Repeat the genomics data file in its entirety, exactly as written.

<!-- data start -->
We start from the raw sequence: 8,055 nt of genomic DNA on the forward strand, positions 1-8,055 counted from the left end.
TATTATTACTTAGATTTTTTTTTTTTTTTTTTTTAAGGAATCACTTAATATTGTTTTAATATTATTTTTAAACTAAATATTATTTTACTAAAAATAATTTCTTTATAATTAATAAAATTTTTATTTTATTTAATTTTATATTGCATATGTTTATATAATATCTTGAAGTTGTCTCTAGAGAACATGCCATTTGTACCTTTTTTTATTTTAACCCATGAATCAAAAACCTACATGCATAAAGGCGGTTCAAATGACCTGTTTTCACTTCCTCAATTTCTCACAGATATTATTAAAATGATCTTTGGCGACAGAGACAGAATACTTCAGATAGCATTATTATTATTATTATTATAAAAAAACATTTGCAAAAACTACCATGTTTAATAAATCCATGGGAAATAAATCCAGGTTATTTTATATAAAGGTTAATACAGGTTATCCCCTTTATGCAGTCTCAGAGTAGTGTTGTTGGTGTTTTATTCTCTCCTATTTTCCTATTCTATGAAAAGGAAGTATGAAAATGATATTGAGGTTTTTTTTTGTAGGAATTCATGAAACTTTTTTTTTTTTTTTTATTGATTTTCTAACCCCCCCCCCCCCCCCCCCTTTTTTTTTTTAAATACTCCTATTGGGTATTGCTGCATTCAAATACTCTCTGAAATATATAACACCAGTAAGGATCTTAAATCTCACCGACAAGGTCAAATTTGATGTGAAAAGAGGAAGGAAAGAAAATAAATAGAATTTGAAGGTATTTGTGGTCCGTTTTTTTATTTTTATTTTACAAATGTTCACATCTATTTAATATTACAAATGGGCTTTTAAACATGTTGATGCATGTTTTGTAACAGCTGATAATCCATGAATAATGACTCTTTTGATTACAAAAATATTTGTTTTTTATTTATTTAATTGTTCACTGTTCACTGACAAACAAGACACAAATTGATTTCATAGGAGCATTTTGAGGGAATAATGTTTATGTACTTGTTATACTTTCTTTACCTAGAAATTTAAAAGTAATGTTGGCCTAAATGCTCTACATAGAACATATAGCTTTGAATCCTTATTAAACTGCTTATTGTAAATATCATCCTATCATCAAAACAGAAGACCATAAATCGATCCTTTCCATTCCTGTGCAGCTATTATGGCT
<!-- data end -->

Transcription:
We start from the raw sequence: 8,055 nt of genomic DNA on the forward strand, positions 1-8,055 counted from the left end.
TATTATTACTTAGATTTTTTTTTTTTTTTTTTTTAAGGAATCACTTAATATTGTTTTAATATTATTTTTAAACTAAATATTATTTTACTAAAAATAATTTCTTTATAATTAATAAAATTTTTATTTTATTTAATTTTATATTGCATATGTTTATATAATATCTTGAAGTTGTCTCTAGAGAACATGCCATTTGTACCTTTTTTTATTTTAACCCATGAATCAAAAACCTACATGCATAAAGGCGGTTCAAATGACCTGTTTTCACTTCCTCAATTTCTCACAGATATTATTAAAATGATCTTTGGCGACAGAGACAGAATACTTCAGATAGCATTATTATTATTATTATTATAAAAAAACATTTGCAAAAACTACCATGTTTAATAAATCCATGGGAAATAAATCCAGGTTATTTTATATAAAGGTTAATACAGGTTATCCCCTTTATGCAGTCTCAGAGTAGTGTTGTTGGTGTTTTATTCTCTCCTATTTTCCTATTCTATGAAAAGGAAGTATGAAAATGATATTGAGGTTTTTTTTTGTAGGAATTCATGAAACTTTTTTTTTTTTTTTTATTGATTTTCTAACCCCCCCCCCCCCCCCCCCTTTTTTTTTTTAAATACTCCTATTGGGTATTGCTGCATTCAAATACTCTCTGAAATATATAACACCAGTAAGGATCTTAAATCTCACCGACAAGGTCAAATTTGATGTGAAAAGAGGAAGGAAAGAAAATAAATAGAATTTGAAGGTATTTGTGGTCCGTTTTTTTATTTTTATTTTACAAATGTTCACATCTATTTAATATTACAAATGGGCTTTTAAACATGTTGATGCATGTTTTGTAACAGCTGATAATCCATGAATAATGACTCTTTTGATTACAAAAATATTTGTTTTTTATTTATTTAATTGTTCACTGTTCACTGACAAACAAGACACAAATTGATTTCATAGGAGCATTTTGAGGGAATAATGTTTATGTACTTGTTATACTTTCTTTACCTAGAAATTTAAAAGTAATGTTGGCCTAAATGCTCTACATAGAACATATAGCTTTGAATCCTTATTAAACTGCTTATTGTAAATATCATCCTATCATCAAAACAGAAGACCATAAATCGATCCTTTCCATTCCTGTGCAGCTATTATGGCT